Caregiver depression increases emergency department use and subsequent hospitalization among patients with dementia. There could be further demands of financial strain and functional dependence. This is a modifiable problem, and if addressed, improves health care outcomes and reduces costs among individual with dementia.
An observational study of 663 caregivers and the patients with dementia they care for suggests caregiver depression is associated with increased emergency department visits for their patients.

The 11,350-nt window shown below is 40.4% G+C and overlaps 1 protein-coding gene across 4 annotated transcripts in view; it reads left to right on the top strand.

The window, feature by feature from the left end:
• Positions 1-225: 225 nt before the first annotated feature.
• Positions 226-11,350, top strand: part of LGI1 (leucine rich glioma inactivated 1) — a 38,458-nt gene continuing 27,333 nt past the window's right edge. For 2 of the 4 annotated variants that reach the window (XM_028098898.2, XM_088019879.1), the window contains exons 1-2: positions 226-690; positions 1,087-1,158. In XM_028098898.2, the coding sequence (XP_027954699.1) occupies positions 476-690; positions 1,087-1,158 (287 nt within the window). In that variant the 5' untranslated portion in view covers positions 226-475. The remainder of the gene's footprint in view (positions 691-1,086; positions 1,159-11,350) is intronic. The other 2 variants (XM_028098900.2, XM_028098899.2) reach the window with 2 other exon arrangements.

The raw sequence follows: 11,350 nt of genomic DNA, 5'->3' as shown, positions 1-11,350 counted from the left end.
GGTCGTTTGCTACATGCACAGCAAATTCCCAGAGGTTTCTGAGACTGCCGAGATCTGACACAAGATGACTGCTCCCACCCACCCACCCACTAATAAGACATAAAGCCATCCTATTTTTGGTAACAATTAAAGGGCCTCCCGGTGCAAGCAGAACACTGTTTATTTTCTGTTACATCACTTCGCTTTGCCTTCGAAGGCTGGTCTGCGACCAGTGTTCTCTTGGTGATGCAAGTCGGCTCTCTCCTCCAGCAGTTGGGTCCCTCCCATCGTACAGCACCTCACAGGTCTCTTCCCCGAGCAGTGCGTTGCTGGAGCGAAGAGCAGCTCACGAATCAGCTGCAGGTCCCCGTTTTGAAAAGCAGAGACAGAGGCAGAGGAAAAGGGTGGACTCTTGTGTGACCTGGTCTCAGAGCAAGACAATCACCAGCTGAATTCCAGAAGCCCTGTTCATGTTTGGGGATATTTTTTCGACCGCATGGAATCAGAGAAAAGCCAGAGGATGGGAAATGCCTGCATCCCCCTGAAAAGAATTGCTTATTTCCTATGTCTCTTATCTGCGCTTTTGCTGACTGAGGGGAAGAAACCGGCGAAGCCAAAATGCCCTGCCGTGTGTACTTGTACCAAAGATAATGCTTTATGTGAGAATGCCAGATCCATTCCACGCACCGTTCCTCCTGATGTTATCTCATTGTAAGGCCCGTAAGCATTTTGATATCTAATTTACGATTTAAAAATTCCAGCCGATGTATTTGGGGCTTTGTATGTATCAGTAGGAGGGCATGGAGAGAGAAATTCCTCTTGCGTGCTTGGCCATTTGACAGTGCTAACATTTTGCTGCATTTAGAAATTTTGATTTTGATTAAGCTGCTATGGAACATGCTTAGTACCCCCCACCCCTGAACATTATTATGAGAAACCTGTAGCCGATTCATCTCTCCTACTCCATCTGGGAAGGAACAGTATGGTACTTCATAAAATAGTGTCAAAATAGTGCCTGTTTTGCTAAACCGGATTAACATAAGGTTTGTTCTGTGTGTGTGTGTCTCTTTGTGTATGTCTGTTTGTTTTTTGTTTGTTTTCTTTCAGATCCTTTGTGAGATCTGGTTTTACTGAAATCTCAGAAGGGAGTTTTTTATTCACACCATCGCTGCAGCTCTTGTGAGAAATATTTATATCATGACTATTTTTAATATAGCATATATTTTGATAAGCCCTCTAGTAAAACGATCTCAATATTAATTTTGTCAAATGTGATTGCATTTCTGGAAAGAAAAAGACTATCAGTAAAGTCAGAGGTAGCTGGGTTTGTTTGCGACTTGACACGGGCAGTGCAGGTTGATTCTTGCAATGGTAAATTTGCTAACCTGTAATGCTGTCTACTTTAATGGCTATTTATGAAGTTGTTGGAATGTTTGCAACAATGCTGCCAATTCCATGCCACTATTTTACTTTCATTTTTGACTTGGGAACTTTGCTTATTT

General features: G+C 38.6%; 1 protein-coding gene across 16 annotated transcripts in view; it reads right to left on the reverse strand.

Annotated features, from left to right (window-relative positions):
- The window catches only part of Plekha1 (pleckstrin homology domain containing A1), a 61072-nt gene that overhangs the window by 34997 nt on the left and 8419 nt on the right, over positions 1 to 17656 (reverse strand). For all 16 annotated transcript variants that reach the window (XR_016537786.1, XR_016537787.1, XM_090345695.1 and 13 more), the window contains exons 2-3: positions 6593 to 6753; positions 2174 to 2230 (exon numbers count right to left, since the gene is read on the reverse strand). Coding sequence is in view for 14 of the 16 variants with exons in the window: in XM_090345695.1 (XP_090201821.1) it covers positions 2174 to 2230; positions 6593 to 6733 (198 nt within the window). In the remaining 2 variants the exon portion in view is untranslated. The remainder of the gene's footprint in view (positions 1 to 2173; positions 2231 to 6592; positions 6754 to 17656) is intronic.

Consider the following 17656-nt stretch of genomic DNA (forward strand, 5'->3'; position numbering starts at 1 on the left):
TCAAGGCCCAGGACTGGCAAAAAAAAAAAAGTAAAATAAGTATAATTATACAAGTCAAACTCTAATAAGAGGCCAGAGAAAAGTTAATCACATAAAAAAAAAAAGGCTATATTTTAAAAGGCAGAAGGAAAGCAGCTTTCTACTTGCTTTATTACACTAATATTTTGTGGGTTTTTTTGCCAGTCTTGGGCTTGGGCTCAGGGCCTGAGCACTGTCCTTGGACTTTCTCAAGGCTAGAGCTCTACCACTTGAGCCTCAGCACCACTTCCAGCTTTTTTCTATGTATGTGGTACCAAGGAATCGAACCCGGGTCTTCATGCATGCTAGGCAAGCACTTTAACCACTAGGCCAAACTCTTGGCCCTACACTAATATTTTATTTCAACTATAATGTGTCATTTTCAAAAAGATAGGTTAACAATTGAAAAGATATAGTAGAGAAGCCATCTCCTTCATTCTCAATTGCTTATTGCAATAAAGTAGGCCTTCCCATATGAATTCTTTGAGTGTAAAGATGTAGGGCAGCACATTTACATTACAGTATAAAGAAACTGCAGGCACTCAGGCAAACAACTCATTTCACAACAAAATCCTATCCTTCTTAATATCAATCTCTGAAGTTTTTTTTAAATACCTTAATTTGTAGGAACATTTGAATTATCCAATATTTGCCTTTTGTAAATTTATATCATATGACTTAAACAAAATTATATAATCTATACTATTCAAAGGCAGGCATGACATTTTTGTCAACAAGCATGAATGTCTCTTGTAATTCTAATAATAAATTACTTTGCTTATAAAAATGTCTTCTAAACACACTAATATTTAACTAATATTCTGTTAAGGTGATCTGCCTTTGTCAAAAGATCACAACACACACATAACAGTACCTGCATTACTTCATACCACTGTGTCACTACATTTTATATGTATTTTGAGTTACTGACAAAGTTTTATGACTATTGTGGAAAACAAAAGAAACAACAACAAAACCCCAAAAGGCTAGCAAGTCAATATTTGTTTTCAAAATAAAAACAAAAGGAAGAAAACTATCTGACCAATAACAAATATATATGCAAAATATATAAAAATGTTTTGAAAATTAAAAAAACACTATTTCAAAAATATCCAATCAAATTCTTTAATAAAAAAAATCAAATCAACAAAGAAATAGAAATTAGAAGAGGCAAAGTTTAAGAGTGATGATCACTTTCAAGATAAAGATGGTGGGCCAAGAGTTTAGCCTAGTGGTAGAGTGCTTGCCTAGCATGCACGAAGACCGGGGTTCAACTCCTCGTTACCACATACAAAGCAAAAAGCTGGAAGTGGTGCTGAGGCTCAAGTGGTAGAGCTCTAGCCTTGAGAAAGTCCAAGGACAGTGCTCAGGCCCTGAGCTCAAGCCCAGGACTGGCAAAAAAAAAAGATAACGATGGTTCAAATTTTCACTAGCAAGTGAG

A total of 84 caregivers had depression at the study start and it was associated with an increase in rates of emergency department use by patients after accounting for a number of other potential mitigating factors including patient age and the severity of dementia.
Limitations of the study to consider include selection bias because those caregivers with higher depression may have declined to participate.
Other factors may also influence the results, including socioeconomic status.
Still, the results reveal an important potential caregiver vulnerability that if overlooked in clinical encounters could neglect an important component of care and limit the ability to maximize patient outcomes.